2. (view spoiler)

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The Secrets We Keep by Trisha Leaver

<a href=”” style=”float: left; padding-right: 20px”><img border=”0″ alt=”The Secrets We Keep” src=”” /></a><a href=””>The Secrets We Keep</a> by <a href=””>Trisha Leaver</a><br/>
My rating: <a href=”″>1 of 5 stars</a><br /><br />
For such a short book, this took me forever to read. Partly because it was just so two dimensional in every single way. Great idea for a novel, but very poor execution. <br><br>I didn’t connect with any of it. I didn’t feel sad when Maddy and Ella get into the accident. I didn’t feel sad when Maddy dies and Ella decides to take over her identity. I didn’t feel anything at all when Ella struggles with her decision. I didn’t hate any of the bad guys. I wasn’t overly absorbed in the story. Nothin’. The author failed to draw me in and make me care. <br><br>The novel basically has no plot. The plot is: Ella and Maddy get into accident. Ella takes over Maddy’s identity. Maddy did something bad. Ella doesn’t want to be Maddy anymore. Even the mystery surrounding the bad thing Maddy did before she died is painfully boring. There’s no giant conspiracy. Ella basically just asks someone what happened and is told. I was expecting this book to at some point have some interesting sub plots- Ella starts dating her old best friend as Maddy and has to come clean OR the bad thing Maddy did before dying has major consequences for Ella OR Maddy’s relationship with her boyfriend was actually abusive or SOMETHING. But it was just Ella grieving in self-destructive ways and nothing exciting ever coming from it. <br><br>I was bored the entire novel. So incredibly bored.
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Sugar Scars by Travis Norwood

Sugar ScarsSugar Scars by Travis Norwood
My rating: 2 of 5 stars

Received via Netgalley in exchange for an honest review.

OY VEY! OK, here’s the takeaway: this is a great idea for a story. I actually enjoyed reading it. The pacing is great. It’s totally original. The world building is superb. Yet, it made me feel kind of icky.

The premise definitely something I haven’t encountered before. I have to give the author props for that. Sugar is in her early twenties and one of the few people who are immune to a virus that has killed all but 1 in 9600 people. The problem is she’s diabetic and has to figure out how to make her own insulin or die after what she’s stockpiled expires.

I’m giving this 2.5 stars (and not rounding up) because of the author’s originality and my overall enjoyment of the story, but I am having to shove a ton of dust and grime under the rug to do so. There are two big things wrong with this book and one of them is gigantic.

1. The character development is somewhat inconsistent and sometimes lacking.

a) Sugar’s voice seemed to shift at about 10% into the book. She all of a sudden goes from authentic young woman to old lady. Examples: “Don’t judge me. I don’t know what kind of society will have formed years from now, if the world is able to recover, or what kind of morals you’ll have when reading this.” and “We made love on the lounge chair out in the open. […] We were utterly, deliciously alone.” All of a sudden Sugar’s narration sounded like things my southern Methodist mom would write if she was trying to write a romance novel.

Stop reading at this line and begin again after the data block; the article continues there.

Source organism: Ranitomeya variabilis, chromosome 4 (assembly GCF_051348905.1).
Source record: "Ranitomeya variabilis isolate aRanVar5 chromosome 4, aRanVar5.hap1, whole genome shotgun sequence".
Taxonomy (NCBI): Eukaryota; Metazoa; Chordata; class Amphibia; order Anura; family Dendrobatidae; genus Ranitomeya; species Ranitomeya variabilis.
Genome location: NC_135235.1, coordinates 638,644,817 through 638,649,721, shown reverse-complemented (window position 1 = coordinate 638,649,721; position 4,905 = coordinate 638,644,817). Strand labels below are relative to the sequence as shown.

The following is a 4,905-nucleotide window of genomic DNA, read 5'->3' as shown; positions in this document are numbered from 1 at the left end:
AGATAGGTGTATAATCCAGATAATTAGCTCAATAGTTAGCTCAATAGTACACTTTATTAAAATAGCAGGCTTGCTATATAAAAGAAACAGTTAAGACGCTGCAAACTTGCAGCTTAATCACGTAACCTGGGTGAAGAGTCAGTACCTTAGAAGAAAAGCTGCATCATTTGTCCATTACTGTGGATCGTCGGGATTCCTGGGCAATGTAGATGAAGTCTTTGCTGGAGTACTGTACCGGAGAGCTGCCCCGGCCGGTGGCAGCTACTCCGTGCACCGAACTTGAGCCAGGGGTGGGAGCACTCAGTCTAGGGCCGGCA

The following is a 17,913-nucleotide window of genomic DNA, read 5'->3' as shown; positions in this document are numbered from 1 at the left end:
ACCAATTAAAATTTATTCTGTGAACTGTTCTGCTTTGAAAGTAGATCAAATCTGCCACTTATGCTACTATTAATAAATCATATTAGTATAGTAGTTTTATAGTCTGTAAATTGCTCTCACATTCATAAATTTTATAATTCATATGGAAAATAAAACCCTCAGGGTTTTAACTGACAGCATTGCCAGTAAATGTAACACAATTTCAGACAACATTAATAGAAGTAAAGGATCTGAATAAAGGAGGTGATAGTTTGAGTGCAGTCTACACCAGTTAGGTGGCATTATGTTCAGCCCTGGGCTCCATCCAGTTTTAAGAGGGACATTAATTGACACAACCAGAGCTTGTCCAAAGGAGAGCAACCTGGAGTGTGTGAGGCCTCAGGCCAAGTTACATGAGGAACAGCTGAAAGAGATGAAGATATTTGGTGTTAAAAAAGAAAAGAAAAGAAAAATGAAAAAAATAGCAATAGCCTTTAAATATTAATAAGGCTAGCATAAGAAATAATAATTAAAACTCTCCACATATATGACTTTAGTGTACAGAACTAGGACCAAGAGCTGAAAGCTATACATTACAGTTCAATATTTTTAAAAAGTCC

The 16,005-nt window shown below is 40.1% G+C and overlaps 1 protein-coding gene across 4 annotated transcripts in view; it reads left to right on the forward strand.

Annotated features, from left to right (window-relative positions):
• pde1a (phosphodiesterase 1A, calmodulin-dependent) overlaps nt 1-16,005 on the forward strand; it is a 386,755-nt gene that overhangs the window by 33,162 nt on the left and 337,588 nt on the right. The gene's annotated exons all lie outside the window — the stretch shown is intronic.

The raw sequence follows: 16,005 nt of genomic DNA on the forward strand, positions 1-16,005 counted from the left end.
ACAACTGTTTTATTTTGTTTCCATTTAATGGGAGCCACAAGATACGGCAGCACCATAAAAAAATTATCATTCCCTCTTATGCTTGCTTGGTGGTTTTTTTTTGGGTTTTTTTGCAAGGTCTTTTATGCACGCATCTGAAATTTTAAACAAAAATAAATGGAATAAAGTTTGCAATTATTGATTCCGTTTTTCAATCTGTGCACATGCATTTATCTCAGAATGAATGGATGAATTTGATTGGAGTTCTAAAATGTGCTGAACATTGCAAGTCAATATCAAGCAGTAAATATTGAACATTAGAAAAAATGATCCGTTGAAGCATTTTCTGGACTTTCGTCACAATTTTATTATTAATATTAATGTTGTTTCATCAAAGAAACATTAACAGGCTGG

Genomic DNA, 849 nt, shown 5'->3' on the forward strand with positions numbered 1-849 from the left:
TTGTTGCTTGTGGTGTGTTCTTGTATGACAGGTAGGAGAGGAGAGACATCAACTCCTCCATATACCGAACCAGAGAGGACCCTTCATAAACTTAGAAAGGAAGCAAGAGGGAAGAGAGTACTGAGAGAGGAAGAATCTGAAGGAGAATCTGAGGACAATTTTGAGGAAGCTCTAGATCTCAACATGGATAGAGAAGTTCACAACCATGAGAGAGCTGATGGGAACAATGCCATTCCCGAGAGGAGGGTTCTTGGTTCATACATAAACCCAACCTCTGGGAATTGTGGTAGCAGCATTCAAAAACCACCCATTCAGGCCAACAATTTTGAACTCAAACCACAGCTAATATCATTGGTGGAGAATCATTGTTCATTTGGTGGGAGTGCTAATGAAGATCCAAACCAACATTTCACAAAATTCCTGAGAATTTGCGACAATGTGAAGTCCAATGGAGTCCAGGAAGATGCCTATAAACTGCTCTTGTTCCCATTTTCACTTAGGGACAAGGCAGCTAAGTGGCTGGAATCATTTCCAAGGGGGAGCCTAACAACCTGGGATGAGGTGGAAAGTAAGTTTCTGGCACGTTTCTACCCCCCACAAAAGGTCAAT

b) Kyle is way underdeveloped. We’re told Sugar loves him, but we’re never exposed to this process. We don’t know much about Kyle or their relationship. I was annoyed that I wasn’t in on why Sugar liked him.

2. The overall tone of this novel is ignorant and prejudiced. I felt like I was watching Fox News.

a)There is a stupid amount of talk of religion and God. Do I think the question of God’s existence belongs in a post-apocalyptic novel? Absolutely. That’s why I wasn’t super put off by it until it came up for the 10,000th time. I believe in God and I was irritated. I can’t imagine how put off any non-religious readers will be.

b) The author’s views on women and what they think about sex and men are prehistoric. He seemed to have no earthly idea what the average young women actually thinks about sex. I’m just going to leave some quotes here for you to see for yourself.

i) “If I had a future, if there could ever be a future with a man in my life, I wondered how he would react to seeing [my scars] the first time. Men want their women smooth under their touch.” Ok, well there are like 5 women left in Florida so men probably aren’t that picky any more. And that’s not even remotely true anyway. Prior to 1950’s belief, men care about more than a woman’s naked body- not that this book would do anything to convince you of that.
ii) “I wasn’t taking any birth control, and I thought it was the fertile time in my cycle. God or nature had arranged woman’s desire to be strongest when she was primed for making babies, and the night before, I had been very willing.” Just, ick.
iii) “The nakedness of a man to a woman is completely different than a woman’s to a man.” Naked men are just kind of gross, right ladies? Who would ever want to look at a naked man?????? Amiright? *eye roll*
iv) “I decided to play along and lull him into a false sense of security. Men were at their weakest when desire took over.” Men are so dumb. Show a little skin and maybe we can even earn the right to vote!
v) “John had seen all of me, but sometimes getting close to seeing everything was more tantalizing.” Nah.

I’m just going to stop there. I think you get it.